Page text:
On our own corps of discovery from above,
I fly with the author across the great divide.
On my return, I see anew the same land he loved.
Our history near, I hear his words echo in me.
Standing here, I am left wiser but less happy.

[compass South]

Lincoln guided a nation through the wilderness of war,
our Abraham.
I follow his eyes to the south, to freedom and justice for all, to a new country.
The United States.
He told us why we fought, and what was right. 
Although his sepulcher journey passed into the night,
we have the hope of this man, his still living words, eloquent.
His eyes look to us
to complete, to dedicate, to consecrate, to hallow
what his words inaugurated.
His eyes look past me, still brooding over this land.

[compass West]

T.R. defends the land. He looks west, great vistas in sight 
There he fought the good fight.
His big stick diplomacy had its day,
but here is what stayed:
He opposed the narrow few, spoke for the common man,
and a gift that was new  
He bound us to a vision of the common land,
to protect our true nature 
from our own careless hand.

[compass to the Land, compass to the Sky]

For those of us who came before, may the journey be told 
For those of us who hunted on plains and woods to the east  
For those of us who lived here a thousand summers, ten-fold  
For those of us who crossed the western bridge, before it returned to the seas  
two faces are hidden in this land, in this sky, never old. 

Black Elk and Crazy Horse, we know their names; 
their spirit winters in these hills and pines. 
Do they long to tell us of tribes, our kin, alive, not past? 
Do they long to tell us our story, our country, recast? 
I stand in darkness at sunrise, I stand here, held fast. 
Do they see one land, one history, one people, at last? 

[The Six Grandfathers]

I stand on their mountain, I look from their summit. 

I gaze to the compass points of spirit and granite. 
To the north and south, to the east and west, to the earth and sky, 
How to know these six?
At today’s first light, the six grandfathers reply 
Turn around the scene.

Their eyes measure and judge
with righteous anger, with sorrow and compassion, with justice and healing,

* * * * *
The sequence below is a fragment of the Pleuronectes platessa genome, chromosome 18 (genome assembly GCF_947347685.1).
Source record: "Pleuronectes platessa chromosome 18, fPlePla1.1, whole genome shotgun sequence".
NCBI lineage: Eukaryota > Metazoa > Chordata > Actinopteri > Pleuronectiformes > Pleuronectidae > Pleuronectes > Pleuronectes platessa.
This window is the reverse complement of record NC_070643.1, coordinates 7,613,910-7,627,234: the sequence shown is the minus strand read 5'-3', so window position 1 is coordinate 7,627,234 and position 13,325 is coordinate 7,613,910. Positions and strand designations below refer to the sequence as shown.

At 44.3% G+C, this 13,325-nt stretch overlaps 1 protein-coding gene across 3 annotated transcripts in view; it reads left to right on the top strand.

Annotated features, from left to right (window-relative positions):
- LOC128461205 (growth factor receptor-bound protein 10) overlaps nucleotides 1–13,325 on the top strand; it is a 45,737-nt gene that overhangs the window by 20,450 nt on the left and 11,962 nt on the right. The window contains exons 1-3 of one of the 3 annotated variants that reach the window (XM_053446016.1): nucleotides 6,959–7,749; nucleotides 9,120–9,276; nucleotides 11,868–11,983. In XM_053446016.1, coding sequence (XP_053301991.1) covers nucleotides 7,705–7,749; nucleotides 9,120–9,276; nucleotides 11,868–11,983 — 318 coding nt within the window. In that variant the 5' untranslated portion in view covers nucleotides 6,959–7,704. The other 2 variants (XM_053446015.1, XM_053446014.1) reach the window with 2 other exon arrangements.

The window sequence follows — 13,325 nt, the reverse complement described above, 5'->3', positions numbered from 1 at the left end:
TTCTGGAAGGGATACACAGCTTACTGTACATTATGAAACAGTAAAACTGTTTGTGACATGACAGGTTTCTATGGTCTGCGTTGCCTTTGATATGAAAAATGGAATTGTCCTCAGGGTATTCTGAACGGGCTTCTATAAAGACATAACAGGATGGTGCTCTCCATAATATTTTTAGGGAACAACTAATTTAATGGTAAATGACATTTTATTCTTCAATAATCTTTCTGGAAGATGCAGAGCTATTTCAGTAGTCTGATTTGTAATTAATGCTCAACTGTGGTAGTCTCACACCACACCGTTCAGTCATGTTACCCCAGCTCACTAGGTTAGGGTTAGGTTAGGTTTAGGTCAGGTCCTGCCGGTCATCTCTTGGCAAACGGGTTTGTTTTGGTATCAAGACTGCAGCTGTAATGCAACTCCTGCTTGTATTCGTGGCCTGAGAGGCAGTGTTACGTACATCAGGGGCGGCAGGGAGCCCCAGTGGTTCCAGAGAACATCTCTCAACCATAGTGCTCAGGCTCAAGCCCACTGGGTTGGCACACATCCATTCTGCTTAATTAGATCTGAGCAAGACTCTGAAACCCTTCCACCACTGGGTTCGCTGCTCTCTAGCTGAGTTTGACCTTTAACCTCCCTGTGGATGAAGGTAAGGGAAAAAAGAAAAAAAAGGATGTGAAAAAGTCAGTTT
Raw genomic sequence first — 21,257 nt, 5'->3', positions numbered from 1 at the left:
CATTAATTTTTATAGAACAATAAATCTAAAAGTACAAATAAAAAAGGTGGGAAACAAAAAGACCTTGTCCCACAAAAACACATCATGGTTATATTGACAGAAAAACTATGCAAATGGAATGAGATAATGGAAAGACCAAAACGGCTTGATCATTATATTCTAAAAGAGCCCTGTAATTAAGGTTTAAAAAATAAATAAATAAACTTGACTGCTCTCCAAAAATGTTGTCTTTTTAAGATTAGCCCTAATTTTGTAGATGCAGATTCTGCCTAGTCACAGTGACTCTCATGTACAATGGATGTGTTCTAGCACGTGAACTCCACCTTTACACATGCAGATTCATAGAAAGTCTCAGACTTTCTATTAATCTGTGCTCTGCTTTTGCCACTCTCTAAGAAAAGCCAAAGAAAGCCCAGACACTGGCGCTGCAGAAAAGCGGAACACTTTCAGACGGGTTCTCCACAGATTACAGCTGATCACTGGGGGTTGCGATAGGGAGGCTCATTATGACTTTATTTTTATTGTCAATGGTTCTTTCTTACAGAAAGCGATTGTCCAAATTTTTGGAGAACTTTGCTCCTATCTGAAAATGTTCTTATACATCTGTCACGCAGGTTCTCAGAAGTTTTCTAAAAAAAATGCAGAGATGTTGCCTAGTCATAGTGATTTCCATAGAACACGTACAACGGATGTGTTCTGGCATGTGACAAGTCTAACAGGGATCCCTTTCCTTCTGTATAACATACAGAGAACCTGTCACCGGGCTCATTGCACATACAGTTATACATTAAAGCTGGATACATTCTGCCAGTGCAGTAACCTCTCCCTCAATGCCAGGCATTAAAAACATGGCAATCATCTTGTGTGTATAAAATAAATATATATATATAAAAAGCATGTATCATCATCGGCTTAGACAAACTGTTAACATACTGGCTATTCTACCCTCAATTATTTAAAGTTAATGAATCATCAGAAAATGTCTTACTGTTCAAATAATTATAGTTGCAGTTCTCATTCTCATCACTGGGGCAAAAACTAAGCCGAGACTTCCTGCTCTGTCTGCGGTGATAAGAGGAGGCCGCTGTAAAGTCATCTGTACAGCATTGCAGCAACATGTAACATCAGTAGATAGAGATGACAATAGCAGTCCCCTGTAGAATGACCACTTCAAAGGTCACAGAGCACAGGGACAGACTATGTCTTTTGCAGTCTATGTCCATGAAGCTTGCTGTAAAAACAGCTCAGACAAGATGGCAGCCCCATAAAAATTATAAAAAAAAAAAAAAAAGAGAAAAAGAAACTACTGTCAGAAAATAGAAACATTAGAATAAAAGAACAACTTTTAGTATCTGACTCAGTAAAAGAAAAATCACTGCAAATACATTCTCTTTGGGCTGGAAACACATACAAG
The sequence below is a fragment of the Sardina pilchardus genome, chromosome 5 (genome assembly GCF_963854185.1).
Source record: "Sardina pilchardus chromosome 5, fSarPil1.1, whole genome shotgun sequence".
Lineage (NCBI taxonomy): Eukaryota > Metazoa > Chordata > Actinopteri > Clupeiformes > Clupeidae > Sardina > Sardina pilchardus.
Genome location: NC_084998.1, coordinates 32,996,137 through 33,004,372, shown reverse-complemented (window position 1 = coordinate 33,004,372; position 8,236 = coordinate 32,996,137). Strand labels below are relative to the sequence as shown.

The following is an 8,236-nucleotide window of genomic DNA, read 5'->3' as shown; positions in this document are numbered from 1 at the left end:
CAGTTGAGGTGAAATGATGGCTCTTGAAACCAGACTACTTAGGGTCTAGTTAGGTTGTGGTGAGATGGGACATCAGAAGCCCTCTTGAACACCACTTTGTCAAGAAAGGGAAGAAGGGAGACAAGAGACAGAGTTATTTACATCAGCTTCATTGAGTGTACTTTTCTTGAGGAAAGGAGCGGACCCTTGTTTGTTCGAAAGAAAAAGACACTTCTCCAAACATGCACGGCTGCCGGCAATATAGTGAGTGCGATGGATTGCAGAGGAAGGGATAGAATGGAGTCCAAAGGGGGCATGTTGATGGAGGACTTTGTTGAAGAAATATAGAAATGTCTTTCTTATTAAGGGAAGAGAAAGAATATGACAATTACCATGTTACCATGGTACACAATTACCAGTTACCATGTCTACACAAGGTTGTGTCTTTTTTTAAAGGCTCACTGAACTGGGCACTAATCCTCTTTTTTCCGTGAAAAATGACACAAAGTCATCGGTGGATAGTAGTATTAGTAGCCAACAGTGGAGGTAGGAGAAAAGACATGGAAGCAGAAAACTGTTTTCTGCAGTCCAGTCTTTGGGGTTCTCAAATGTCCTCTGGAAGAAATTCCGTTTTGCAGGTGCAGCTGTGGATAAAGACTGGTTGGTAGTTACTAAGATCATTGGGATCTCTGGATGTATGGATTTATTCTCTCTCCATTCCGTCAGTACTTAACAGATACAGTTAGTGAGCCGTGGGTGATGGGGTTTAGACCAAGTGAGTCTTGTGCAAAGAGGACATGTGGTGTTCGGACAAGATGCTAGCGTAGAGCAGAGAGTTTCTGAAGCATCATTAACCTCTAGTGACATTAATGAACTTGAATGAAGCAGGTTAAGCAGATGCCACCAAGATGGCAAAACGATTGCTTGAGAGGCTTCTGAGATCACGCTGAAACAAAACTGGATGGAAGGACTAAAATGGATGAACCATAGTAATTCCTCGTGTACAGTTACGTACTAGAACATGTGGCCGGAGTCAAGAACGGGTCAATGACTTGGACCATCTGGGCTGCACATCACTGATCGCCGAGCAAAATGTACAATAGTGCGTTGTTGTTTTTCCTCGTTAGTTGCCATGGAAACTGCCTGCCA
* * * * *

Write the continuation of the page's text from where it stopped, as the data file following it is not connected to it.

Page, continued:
with hope – 
showing what was taken, what was borrowed, what was earned, 
and what has been given.

Our grandfathers guide us, 
there are four in books.
On this mountain, I see more than four; more directions are fixed. 
For our people, in our story today, on the mountain here, there are six.
From where I stand, I follow their gaze, they show me where to look. 

January 2018 North Andover, Mass.


"The Six Grandfathers" is the Lakota Sioux name for the mountain known today as Mount Rushmore. As "The Six Grandfathers", the mountain was part of the route that Lakota leader Black Elk took in a spiritual journey that culminated at Black Elk Peak. Following a series of military campaigns from 1876 to 1878, the United States asserted control over the area, a claim that is still disputed on the basis of the 1868 Treaty of Fort Laramie. Among American settlers, the peak was known variously as Cougar Mountain, Sugarloaf Mountain, Slaughterhouse Mountain, and Keystone Cliffs. It was named Mount Rushmore in 1885 during a prospecting expedition by Charles Rushmore, David Swanzey (husband of Carrie Ingalls, who was sister of author Laura Ingalls Wilder), and Bill Challis. (from Wikipedia).

For an account of the ongoing story of Mount Rushmore, read about Gerard Baker, a Native American, who was appointed as superintendent of Mount Rushmore by the National Park Service in 2004. Baker worked to bring the Indian perspective to the interpretive program at Mount Rushmore. The material at this link was researched as part of the Ken Burns special on the National Parks.